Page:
There’s nothing quite as subjective as the “perfect logo.” As a printing and sign company, we are often asked about logo design. While we prefer not to create logos, we care tremendously about the brands we serve so we want you to consider several factors when beginning a logo design.
The cost and the details
- The cost of logo design varies wildly, and that’s okay. Imagine what the rights to the FedEx logo are worth? You’ll need to stay within the parameters of what you can afford, of course, just understand the range can be shocking.
- You will need more than one version of your logo. Even if you decide against brand icons and other branding guidelines that can define who you are and what you do, you will at the bare minimum need:
- black version – jpeg, png (transparent background) and high resolution PDF
- white version – jpeg, png (transparent background) and high resolution PDF
- full color version – jpeg, png (transparent background) and high resolution PDF
- Vector files (usually a tiff or eps file or the original Illustrator file)
Ask your designer if you will be getting the full unflattened creation files. If they say no, move on. Sometimes, a designer will charge less for a logo and keep these files. Generally, they are created in programs you will not have on your computer. That’s okay, you can still store them for safekeeping.
- When you pick a font for your designer to use, it’s important to purchase a commercial license to use that font. This is true for any vector icons you might like to incorporate as well.
Finding a graphic designer
At Sign It Quick, we often refer our customers in need of logo design to 99Designs.com or Upwork.com to find a freelance graphic artist. If you’re looking for a custom logo, and you’d like a personal touch and a designer who will dig in and produce a logo that reflects your brand and message, we recommend our own marketing agency, Gravity Junction.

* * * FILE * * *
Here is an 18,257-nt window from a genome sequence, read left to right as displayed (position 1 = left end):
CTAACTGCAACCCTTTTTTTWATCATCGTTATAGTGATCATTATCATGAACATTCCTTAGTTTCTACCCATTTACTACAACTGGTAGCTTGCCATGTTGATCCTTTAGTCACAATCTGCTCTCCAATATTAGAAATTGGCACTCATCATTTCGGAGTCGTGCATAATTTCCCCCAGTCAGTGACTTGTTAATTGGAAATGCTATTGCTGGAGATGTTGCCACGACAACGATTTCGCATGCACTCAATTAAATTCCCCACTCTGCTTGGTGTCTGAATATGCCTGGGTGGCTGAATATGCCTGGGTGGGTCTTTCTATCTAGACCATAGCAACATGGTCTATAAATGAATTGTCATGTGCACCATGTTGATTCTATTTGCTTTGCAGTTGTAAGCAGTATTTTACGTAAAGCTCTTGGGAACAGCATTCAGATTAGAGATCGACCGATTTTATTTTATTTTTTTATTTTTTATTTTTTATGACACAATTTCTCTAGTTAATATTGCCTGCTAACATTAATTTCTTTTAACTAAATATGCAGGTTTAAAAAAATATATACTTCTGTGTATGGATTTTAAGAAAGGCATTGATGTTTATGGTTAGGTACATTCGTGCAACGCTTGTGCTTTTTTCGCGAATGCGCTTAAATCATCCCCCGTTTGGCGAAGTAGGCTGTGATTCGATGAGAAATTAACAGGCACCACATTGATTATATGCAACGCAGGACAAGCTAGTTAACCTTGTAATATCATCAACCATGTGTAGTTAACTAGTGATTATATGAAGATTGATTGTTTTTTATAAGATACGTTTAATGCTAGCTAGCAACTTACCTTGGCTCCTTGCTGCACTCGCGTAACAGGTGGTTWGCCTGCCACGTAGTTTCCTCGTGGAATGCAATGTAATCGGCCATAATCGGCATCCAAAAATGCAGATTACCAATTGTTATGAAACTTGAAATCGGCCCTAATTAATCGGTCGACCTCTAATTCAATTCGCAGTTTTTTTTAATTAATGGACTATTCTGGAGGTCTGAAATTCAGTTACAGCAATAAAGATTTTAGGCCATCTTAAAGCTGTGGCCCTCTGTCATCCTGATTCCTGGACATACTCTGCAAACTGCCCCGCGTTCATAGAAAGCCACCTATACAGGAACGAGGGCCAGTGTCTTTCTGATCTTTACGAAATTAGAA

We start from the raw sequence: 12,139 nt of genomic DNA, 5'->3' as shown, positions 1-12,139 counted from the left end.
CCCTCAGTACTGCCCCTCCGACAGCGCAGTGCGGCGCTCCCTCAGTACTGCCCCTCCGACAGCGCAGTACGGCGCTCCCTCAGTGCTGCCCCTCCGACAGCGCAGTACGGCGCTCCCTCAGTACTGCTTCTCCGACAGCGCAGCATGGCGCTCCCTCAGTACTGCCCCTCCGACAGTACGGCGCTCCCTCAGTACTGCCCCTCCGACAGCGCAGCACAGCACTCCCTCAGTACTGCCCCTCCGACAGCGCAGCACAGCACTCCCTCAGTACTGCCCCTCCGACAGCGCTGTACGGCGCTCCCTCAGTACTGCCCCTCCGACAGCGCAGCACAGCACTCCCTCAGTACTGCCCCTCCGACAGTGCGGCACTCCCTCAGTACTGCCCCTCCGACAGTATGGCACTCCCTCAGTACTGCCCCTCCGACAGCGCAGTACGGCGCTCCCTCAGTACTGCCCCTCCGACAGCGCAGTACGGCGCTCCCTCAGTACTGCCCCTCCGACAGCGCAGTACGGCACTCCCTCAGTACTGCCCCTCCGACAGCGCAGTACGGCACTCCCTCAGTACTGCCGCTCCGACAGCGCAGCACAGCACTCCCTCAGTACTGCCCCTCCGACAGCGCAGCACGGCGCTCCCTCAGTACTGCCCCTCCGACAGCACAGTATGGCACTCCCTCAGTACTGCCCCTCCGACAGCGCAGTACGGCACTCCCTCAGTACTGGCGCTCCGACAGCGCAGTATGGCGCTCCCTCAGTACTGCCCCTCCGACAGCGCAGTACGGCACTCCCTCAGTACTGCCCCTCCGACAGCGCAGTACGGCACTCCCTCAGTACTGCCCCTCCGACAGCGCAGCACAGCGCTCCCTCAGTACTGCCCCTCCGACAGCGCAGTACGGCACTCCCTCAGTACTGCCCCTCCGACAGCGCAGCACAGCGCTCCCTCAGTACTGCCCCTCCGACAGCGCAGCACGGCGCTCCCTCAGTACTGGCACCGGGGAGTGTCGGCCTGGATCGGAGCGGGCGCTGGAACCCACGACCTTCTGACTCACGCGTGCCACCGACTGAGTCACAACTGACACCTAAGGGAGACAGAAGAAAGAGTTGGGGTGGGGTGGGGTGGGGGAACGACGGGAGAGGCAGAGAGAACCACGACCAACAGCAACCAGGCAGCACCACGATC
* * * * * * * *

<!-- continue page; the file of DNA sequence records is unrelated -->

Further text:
Putting thought into your brand & logo
Think for a moment about the most iconic logos. The Nike swoosh, Apple’s … well, apple, the golden arches of McDonald’s, Chanel, and Mercedes-Benz. What do these logos share in common? They need no words, no tagline, not even a brand color to be recognizable to almost any American. Conversely, the artwork in the image above is typed in an astonishingly familiar font; care to guess the brand the lettering belongs to?
So, what is a logo? Really? In reality, Apple’s apple doesn’t illustrate much, does it? Think again! The apple was originally only a small part of the logo. The first iteration featured Sir Issac Newton sitting under an apple tree just before the offending fruit bopped him on the noggin and changed the world. The first logo was complex with a sketched scene, in a crest style plaque with a border encasing the tiny quote “Newton… a mind forever voyaging through strange seas of thought … alone,” and, a giant ribbon emblazoned with the company name wrapped around it.
Digitizing the first Apple logo for embroidery on the genius’s shirts would have created a lot of expense and headaches. Let’s don’t even think about the brand colors that would have been needed to bring the logo to life. So, Steve Jobs, as he’s well known for, got smart. He hired a designer in 1977 to focus the brand on the apple itself. And while that very first Rob Janoff design reflects the era, one thing is unchanged. The very same apple, with it’s missing piece, is now known the world over. The original nod to Newton is not lost, and an Apple is from the tree of knowledge. While Apple has never acknowledged any biblical references, and they left Newton out of the logo years ago, the symbolism of the apple is strong. If you hold an Apple device in your hand, do you not now have the power to know? Great logos can connect the end-user to the ideas and feelings you wish them to have about using or owning your product or service. This is why they are important, and this is why they can be expensive.